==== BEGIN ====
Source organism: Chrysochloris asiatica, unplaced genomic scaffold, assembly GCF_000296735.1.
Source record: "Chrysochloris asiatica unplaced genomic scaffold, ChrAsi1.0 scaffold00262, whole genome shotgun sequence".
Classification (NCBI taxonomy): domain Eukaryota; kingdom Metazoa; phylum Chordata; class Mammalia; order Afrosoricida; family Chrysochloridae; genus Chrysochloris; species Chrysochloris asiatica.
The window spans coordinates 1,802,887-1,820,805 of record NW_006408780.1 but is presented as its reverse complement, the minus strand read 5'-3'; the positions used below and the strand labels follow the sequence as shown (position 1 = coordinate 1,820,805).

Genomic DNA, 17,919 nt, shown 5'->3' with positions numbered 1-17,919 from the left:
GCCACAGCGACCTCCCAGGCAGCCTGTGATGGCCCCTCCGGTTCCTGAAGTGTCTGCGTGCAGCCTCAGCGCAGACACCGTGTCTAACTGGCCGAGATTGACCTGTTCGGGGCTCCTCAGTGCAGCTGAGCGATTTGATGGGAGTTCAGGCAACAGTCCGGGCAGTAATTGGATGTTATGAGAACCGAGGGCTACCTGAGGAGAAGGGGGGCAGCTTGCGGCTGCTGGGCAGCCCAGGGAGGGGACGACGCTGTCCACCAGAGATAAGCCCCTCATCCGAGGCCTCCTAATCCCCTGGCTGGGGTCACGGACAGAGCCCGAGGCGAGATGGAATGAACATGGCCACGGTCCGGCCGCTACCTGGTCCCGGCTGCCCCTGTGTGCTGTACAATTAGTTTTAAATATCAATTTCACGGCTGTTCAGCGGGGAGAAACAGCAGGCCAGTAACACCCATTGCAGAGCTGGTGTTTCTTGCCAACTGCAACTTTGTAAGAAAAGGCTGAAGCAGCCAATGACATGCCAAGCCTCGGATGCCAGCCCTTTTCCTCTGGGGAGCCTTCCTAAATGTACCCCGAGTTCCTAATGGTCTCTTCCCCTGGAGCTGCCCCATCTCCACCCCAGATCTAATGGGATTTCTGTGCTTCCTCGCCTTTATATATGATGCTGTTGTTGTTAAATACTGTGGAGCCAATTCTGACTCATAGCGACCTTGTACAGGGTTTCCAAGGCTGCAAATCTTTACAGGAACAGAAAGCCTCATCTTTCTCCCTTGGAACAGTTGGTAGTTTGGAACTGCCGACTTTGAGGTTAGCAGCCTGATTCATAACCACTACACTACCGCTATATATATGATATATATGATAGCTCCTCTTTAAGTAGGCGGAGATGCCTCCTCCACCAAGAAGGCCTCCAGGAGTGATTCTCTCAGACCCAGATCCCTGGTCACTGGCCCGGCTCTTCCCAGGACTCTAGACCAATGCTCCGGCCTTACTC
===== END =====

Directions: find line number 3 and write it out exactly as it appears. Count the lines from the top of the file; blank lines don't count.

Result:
Classification (NCBI taxonomy): domain Eukaryota; kingdom Metazoa; phylum Chordata; class Mammalia; order Afrosoricida; family Chrysochloridae; genus Chrysochloris; species Chrysochloris asiatica.